The Roman Empire was remarkably industrious when it came to infrastructure, constructing more than 55,000 miles of paved roads across Europe and North Africa. It’s challenging to visualize the vast network, so Sasha Trubetskoy, a student at the University of Chicago, decided to turn it into a subway-style infographic.
Using information about the roads from a handful of sources–like Stanford’s ORBIS model, the Pelagios digital map of the Roman Empire, and the ancient Antonine Itinerary of stopping points along the routes–Trubetskoy pieced together a diagram of the complex network in a visual language most of us can easily understand.
“It’s hard for me to pin down what inspired the project since my ideas are usually pretty spontaneous. I’d seen a lot of fantasy subway maps online, but most of them weren’t very well designed, so I figured I could do better,” Trubetskoy tells Co.Design via email about what sparked the idea. “I chose the Roman Empire as my subject because I have long been fascinated by their engineering, government, and overall infrastructure, which are sophisticated even by today’s standards. The legendary road network was perfectly suited for a subway-style schematic, and there’s something alluring about resurrecting an ancient empire in a modern-looking graphic.”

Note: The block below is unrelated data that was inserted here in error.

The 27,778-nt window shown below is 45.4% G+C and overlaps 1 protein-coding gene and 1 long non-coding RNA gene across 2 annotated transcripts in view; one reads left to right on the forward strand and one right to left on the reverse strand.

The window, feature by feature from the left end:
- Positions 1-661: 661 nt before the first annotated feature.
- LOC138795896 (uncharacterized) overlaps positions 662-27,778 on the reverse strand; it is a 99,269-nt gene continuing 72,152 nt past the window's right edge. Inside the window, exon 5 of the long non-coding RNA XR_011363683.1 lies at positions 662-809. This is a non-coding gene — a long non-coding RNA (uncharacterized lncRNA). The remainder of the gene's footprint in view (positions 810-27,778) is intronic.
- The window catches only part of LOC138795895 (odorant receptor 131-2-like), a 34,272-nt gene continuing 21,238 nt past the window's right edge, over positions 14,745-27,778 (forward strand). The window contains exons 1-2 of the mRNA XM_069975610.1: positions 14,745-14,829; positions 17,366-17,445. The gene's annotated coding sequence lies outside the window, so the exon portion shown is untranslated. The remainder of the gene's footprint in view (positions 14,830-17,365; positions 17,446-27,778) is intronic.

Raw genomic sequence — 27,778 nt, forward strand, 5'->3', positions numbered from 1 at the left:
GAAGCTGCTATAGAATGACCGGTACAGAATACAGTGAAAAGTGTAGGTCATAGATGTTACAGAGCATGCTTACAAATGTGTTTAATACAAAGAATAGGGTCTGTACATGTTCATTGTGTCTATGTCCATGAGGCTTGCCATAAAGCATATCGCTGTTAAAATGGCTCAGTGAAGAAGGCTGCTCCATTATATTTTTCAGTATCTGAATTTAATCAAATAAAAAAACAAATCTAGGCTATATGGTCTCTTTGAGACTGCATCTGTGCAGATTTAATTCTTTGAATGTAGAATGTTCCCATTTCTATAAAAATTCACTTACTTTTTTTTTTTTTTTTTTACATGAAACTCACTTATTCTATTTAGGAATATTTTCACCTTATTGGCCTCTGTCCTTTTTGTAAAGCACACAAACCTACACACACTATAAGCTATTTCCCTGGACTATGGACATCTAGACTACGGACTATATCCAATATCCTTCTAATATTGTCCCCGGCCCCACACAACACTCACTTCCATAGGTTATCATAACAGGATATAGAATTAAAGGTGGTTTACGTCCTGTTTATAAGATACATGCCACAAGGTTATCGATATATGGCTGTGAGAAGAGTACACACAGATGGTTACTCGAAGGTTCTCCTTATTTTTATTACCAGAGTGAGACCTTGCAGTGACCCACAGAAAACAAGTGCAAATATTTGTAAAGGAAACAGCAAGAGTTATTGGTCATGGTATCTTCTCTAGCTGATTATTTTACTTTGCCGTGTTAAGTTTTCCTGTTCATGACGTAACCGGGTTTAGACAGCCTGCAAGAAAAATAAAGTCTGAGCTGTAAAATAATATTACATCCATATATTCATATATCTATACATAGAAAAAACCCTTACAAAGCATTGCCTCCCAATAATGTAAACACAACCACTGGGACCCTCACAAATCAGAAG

Like most diagrams of transportation systems, Trubetskoy’s infographic isn’t 100% geographically accurate; it’s more an approximation. He straightened out the lines, organized the stations to retain the proportional distances between them, and had to make editorial decisions about which roads to include (it would have been too frenetic for all of them to be on the map). He also came up with his own terminology for some of the routes which didn’t have historic names. Still, it’s a gorgeous way to view just how masterful the Romans were at transportation planning in a pre-industrial age.
“My aim with this project was to create something that is visually pleasing and simple, yet rich with information,” Trubetskoy writes. “I wanted something that would make people stop and think. But everyone has their own reasons–some marvel at the Romans’ feat of engineering, some are reminded of their home town’s ancient history, others see how similar the ancients were to our modern selves. So there’s not one message, the bottom line is I just wanted to make something cool.”
Trubetskoy is selling his map as a poster for $9. Visit sashat.me for more.